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'Winning Time': Did Magic Johnson's First Game with the Lakers Really End that Dramatically?

By Dustin Rowles | TV | April 4, 2022 |

By Dustin Rowles | TV | April 4, 2022 |


I am not familiar enough with the 1979-80 Los Angeles Lakers to always know what is true and what isn’t on HBO’s Adam McKay HBO series, Winning Time, so I’ll admit that I spend at least half an hour every episode reading Wikipedia entries, watching YouTube clips, and reading magazine articles from the Internet’s archives. We know that the series takes a lot of dramatic liberties and futzes with time, but what is genuinely remarkable about the series is that most of the big moments in the series are based on reality.

Take, for instance, the still-unsolved mob hit that derailed Jerry Tarkanian’s chances to coach the Lakers. Or even the fact that Jerry Buss wanted to replace Jerry West with Jerry Tarkanian. Were all men named Jack or Jerry in 1980? Or even the kismet of Jerry Buss taking over a franchise during Magic Johnson’s rookie year.

The end of this week’s episode (spoilers) featured a moment that I knew was coming, although it was a lot more horrific than I was expecting: The bicycle wreck that ended Jack McKinney’s stint as Lakers’ coach only three weeks into the season. It was gruesome enough that I may never ride a ten-speed again. That was real. That happened, and his assistant Paul Westhead took over as head coach with a new assistant in Pat Riley, who would later become the coach most associated with the Lakers’ dominant run in the ’80s (I have to wonder how much of that was Westhead/Riley, and how much of it was the system McKinney put in place for three weeks before his injury cost him his job).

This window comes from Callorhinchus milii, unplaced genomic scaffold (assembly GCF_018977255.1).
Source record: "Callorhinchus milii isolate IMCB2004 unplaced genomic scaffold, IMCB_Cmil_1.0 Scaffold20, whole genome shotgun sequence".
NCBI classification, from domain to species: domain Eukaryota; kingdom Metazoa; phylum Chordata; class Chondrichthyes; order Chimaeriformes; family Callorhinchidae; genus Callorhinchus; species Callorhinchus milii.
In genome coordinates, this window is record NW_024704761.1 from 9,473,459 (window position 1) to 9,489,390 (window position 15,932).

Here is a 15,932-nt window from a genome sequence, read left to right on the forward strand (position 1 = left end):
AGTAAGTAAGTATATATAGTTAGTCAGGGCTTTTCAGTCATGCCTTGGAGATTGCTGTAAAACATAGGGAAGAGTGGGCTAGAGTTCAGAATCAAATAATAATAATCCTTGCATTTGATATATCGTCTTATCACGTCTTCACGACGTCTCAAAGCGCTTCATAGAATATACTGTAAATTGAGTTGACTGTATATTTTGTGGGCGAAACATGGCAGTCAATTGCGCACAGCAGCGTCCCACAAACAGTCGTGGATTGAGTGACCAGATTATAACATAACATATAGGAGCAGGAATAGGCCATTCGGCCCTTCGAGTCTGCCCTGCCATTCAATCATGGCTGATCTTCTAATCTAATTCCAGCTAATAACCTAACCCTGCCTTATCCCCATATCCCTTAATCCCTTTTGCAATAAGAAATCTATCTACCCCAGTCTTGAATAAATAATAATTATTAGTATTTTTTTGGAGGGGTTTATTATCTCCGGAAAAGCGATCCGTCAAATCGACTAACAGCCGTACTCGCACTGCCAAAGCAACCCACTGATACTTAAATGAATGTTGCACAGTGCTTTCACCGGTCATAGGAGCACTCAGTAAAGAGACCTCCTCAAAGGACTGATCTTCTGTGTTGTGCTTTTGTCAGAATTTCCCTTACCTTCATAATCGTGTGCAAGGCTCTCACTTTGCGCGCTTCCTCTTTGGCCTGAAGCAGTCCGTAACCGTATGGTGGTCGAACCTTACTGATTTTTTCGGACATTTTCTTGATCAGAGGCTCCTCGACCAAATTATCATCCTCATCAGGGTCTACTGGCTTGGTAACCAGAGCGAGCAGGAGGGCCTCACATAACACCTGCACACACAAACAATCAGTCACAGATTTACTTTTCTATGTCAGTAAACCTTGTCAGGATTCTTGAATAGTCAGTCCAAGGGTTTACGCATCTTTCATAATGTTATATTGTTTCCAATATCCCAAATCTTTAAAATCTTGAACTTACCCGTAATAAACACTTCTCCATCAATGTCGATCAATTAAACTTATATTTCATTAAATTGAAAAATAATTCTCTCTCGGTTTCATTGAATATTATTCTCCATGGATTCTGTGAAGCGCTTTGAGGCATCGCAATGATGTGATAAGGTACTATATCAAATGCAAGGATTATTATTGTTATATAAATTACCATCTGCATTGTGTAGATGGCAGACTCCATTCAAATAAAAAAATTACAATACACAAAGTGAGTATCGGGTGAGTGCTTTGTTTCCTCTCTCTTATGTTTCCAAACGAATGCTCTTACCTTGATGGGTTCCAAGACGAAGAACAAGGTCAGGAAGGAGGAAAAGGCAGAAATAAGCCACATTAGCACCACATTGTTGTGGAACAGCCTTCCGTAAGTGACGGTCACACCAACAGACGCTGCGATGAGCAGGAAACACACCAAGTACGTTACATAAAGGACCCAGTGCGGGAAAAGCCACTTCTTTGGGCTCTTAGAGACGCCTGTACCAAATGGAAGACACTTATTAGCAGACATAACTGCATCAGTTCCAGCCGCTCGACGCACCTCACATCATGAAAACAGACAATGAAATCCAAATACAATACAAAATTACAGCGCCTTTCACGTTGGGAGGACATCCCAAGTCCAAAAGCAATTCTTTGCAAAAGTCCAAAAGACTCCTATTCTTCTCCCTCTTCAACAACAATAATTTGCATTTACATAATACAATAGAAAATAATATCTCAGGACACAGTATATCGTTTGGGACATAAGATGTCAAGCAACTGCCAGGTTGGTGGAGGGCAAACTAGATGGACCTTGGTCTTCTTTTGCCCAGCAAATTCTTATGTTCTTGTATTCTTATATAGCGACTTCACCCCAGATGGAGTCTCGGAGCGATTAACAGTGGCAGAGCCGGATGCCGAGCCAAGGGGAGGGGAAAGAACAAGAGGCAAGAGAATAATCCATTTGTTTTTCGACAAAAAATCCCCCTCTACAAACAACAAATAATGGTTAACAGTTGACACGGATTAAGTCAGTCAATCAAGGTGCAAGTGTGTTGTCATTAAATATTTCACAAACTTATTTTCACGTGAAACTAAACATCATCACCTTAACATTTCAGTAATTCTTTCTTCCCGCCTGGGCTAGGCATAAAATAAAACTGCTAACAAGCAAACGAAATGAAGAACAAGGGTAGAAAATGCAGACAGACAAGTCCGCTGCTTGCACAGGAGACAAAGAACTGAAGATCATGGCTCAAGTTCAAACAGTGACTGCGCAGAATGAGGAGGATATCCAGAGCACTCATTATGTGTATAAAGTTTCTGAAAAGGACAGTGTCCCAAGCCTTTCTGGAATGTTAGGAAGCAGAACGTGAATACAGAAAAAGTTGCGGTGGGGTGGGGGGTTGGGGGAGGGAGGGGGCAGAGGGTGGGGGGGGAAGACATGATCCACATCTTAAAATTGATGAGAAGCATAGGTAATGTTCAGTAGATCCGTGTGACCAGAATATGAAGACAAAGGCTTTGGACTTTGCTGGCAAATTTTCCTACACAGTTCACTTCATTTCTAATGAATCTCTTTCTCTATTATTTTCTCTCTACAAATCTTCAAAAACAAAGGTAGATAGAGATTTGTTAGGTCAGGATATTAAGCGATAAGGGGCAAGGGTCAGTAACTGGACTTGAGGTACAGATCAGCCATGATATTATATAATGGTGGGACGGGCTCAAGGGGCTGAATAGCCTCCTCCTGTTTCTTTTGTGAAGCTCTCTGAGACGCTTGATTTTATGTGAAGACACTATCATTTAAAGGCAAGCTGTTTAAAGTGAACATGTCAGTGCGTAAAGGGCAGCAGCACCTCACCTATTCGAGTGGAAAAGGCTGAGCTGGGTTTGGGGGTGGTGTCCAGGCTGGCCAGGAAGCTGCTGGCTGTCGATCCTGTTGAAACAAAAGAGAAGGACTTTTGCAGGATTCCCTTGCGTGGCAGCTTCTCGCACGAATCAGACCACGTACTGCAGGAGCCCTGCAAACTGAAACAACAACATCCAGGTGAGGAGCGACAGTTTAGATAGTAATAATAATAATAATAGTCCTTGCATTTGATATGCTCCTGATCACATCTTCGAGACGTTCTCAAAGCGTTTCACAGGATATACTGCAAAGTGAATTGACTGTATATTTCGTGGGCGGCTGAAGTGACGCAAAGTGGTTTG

This week’s episode took up the season opener for the 1979-80 Lakers and Kareem Abdul-Jabbar’s stoic approach as the captain of the team. The episode took a peek into his conversion to Islam as well as his stand-offishness as a veteran (at this point, Abdul-Jabbar had been in the league for a decade, been with the Lakers for five years, and he’d already won five MVP awards, so he was old-hat, even though he’d stick around in the NBA for still another decade).

What’s most remarkable about the episode, however, may be the dramatic fashion in which the Lakers won their first-ever game with Magic and Kareem, which was also their first game with Jerry Buss as owner. It’s the kind of ending you can only imagine in a Hollywood script: After the ball bounces out of bounds, the Lakers get it back with four seconds left in the game, down by one point. They throw in inbounds to Kareem and he wins the game at the buzzer with a skyhook. Magic Johnson hugs him as though they’ve won the Championship game, Abdul-Jabbar kind of throws him off of him because he’s a grumpy sourpuss, and he walks off the court and says to the reporter questioning him only, “Allahu Akbar.”

It couldn’t possibly be that dramatic, could it? Actually, yes: It happened very much like it did in the episode, except that there were only two seconds left. The hug happened mostly as seen in Winning Time, and while Abdul-Jabbar did say “Allahu Akbar,” he spoke a little longer with the reporter (telling him, even, that the game plan had called for a lob from Magic).

YouTube has the entire game, but you can jump to the 1:31 mark to watch the dramatic finish:

That skyhook is absolutely unreal.

p.s. In the game, there is a mention of Kobe Bryant’s Dad, Jellybean Bryant, although I did not see a shot of baby Kobe in the audience, as depicted in Winning Time. The timing is right, however. He would have been one year old at the time of the game.